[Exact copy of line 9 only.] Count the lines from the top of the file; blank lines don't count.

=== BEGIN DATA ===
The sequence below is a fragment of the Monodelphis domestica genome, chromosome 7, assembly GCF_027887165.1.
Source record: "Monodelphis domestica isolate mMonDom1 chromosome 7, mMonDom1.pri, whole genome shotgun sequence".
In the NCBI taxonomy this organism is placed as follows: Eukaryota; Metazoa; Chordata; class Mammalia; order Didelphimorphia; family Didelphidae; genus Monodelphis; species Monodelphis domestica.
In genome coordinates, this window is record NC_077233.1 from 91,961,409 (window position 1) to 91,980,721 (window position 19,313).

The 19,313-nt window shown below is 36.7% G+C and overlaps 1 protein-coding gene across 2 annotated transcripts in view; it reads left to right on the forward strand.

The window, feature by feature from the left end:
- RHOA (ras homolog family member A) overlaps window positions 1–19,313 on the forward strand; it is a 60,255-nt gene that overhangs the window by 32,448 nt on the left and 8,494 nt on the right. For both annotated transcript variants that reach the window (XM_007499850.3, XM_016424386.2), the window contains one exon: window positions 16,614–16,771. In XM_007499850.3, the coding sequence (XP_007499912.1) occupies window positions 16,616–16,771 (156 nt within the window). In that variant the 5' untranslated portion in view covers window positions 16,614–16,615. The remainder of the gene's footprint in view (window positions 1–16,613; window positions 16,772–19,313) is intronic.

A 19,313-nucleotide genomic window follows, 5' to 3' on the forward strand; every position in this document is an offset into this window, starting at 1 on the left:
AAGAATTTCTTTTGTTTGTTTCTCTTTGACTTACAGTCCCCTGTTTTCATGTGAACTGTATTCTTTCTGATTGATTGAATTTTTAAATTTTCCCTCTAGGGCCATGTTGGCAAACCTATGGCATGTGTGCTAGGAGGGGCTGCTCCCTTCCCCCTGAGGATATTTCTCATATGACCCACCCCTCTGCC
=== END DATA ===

AAGAATTTCTTTTGTTTGTTTCTCTTTGACTTACAGTCCCCTGTTTTCATGTGAACTGTATTCTTTCTGATTGATTGAATTTTTAAATTTTCCCTCTAGGGCCATGTTGGCAAACCTATGGCATGTGTGCTAGGAGGGGCTGCTCCCTTCCCCCTGAGGATATTTCTCATATGACCCACCCCTCTGCC